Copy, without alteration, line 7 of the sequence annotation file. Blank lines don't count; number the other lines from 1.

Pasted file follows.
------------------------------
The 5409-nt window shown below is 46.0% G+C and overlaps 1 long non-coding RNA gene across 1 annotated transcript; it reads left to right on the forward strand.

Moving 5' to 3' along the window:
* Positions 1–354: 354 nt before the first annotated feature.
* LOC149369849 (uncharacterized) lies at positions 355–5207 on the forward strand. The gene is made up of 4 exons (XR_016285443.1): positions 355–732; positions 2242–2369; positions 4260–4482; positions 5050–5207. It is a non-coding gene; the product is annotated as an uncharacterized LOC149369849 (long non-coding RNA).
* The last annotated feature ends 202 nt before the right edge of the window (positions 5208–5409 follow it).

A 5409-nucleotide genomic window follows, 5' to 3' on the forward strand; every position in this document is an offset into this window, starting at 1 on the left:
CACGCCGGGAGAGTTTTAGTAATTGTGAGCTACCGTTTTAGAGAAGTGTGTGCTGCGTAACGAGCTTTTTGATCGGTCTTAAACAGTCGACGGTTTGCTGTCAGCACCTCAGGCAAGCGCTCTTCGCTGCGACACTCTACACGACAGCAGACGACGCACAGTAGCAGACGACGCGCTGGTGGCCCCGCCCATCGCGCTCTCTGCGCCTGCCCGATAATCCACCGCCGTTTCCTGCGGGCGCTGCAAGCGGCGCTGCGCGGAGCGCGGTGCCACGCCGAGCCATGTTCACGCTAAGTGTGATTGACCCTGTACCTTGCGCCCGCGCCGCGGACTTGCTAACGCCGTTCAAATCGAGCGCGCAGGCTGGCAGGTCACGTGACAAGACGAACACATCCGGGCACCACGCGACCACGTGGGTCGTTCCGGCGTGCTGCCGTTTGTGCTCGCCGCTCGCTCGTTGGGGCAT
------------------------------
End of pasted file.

CACGCCGGGAGAGTTTTAGTAATTGTGAGCTACCGTTTTAGAGAAGTGTGTGCTGCGTAACGAGCTTTTTGATCGGTCTTAAACAGTCGACGGTTTGCTGTCAGCACCTCAGGCAAGCGCTCTTCGCTGCGACACTCTACACGACAGCAGACGACGCACAGTAGCAGACGACGCGCTGGTGGCCCCGCCCATCGCGCTCTCTGCGCCTGCCCGATAATCCACCGCCGTTTCCTGCGGGCGCTGCAAGCGGCGCTGCGCGGAGCGCGGTGCCACGCCGAGCCATGTTCACGCTAAGTGTGATTGACCCTGTACCTTGCGCCCGCGCCGCGGACTTGCTAACGCCGTTCAAATCGAGCGCGCAGGCTGGCAGGTCACGTGACAAGACGAACACATCCGGGCACCACGCGACCACGTGGGTCGTTCCGGCGTGCTGCCGTTTGTGCTCGCCGCTCGCTCGTTGGGGCAT